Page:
Pubblicato
Rilevanza internazionale
Articolo
Sì, ma tipo non specificato
Settore MED/03 - Genetica Medica
Settore MED/08 - Anatomia Patologica
English
Con Impact Factor ISI
Clusterin isoforms; Clusterin/ApoJ; Colon carcinoma; Progression marker; Tumor progression
clusterin; chaperone; CLU protein, human; glycoprotein; isoprotein; apoptosis; article; cancer grading; cancer growth; cell cycle; cellular distribution; colon carcinogenesis; colon carcinoma; colon mucosa; controlled study; human; human cell; human tissue; immunohistochemistry; metastasis; nucleocytoplasmic transport; priority journal; protein expression; protein function; protein glycosylation; protein localization; protein transport; cancer invasion; cell nucleus; colon tumor; cytoplasm; metabolism; pathology; physiology; Western blotting; Blotting, Western; Cell Nucleus; Clusterin; Colonic Neoplasms; Cytoplasm; Glycoproteins; Humans; Molecular Chaperones; Neoplasm Invasiveness; Protein Isoforms; Protein Transport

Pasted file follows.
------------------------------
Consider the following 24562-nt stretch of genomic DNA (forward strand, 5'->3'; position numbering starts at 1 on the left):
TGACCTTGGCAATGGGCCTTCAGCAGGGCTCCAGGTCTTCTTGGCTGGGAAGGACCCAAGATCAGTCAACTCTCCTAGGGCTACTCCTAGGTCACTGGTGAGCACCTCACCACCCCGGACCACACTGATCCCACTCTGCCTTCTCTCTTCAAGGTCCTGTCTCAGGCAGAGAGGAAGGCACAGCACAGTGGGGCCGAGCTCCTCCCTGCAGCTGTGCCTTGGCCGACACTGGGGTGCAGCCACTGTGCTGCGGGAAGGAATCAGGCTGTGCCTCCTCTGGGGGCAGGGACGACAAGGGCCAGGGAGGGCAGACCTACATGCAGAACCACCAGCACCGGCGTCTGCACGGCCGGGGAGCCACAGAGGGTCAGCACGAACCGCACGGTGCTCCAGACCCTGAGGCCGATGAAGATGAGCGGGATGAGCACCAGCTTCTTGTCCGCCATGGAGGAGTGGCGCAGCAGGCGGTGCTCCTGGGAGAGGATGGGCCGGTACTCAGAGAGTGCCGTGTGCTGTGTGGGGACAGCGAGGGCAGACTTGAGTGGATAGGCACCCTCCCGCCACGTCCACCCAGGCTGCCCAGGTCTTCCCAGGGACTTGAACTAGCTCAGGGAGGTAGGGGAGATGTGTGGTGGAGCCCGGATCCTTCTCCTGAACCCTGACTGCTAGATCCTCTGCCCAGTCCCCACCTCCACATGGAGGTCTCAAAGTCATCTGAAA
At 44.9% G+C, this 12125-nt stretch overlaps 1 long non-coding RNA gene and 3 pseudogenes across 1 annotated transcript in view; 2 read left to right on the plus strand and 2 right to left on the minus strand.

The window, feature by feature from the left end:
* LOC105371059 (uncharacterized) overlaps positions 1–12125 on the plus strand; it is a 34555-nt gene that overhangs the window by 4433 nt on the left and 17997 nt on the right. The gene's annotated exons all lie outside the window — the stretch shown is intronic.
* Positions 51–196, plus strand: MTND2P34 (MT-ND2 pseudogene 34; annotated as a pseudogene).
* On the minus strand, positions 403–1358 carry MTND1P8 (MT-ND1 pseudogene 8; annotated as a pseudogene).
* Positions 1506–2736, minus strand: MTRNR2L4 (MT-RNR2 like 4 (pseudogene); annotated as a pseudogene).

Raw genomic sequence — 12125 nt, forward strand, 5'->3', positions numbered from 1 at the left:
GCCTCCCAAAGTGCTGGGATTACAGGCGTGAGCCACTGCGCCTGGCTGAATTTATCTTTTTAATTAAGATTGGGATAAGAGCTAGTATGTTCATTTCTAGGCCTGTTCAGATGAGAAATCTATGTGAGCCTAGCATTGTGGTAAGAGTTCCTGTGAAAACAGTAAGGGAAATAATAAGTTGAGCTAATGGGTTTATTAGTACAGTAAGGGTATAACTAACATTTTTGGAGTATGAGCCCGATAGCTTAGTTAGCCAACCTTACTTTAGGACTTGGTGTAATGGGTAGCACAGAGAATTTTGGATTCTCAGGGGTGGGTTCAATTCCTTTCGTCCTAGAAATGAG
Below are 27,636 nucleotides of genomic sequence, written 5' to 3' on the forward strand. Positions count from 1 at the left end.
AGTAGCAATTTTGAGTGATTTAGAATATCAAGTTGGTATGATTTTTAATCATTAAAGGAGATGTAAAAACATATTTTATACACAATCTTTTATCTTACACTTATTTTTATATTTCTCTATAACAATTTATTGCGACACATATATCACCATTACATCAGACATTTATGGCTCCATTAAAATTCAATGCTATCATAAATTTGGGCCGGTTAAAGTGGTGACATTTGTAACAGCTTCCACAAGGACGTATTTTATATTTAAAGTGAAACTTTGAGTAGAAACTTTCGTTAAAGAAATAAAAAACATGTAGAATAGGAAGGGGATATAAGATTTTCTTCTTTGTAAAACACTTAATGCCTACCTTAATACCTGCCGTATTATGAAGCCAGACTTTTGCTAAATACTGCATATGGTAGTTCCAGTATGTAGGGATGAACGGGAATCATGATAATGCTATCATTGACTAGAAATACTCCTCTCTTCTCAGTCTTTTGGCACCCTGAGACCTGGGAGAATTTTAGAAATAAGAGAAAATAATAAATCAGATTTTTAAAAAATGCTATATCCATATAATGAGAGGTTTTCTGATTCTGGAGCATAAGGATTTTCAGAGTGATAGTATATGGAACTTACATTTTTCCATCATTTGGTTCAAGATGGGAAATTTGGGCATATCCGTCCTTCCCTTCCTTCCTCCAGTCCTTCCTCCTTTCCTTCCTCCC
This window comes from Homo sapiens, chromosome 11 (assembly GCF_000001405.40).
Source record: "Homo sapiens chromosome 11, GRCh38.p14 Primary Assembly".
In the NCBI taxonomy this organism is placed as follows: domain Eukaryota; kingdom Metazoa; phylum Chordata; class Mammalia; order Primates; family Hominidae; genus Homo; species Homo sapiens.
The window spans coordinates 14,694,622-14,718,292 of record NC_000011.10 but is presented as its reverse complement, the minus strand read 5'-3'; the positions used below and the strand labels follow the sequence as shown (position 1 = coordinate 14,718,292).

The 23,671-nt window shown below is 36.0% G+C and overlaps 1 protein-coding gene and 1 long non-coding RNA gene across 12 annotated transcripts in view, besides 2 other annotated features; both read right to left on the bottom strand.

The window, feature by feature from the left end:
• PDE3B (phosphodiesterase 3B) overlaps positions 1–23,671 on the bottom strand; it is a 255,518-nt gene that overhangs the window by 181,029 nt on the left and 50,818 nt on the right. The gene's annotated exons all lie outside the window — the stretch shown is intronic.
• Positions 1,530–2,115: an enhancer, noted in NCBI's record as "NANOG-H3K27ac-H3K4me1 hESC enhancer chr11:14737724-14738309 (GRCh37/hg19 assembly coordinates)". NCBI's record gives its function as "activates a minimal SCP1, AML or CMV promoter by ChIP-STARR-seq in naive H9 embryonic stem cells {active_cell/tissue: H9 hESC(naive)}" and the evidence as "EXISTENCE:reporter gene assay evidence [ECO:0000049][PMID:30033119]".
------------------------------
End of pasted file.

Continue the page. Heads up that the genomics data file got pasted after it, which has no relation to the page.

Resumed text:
Pucci, S., Bonanno, E., Pichiorri, F., Angeloni, C., Spagnoli, L.g. (2004). Modulation of different clusterin isoforms in human colon tumorigenesis. ONCOGENE, 23(13), 2298-2304 [10.1038/sj.onc.1207404].
Pucci, S; Bonanno, E; Pichiorri, F; Angeloni, C; Spagnoli, Lg
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Utilizza questo identificativo per citare o creare un link a questo documento: https://hdl.handle.net/2108/49170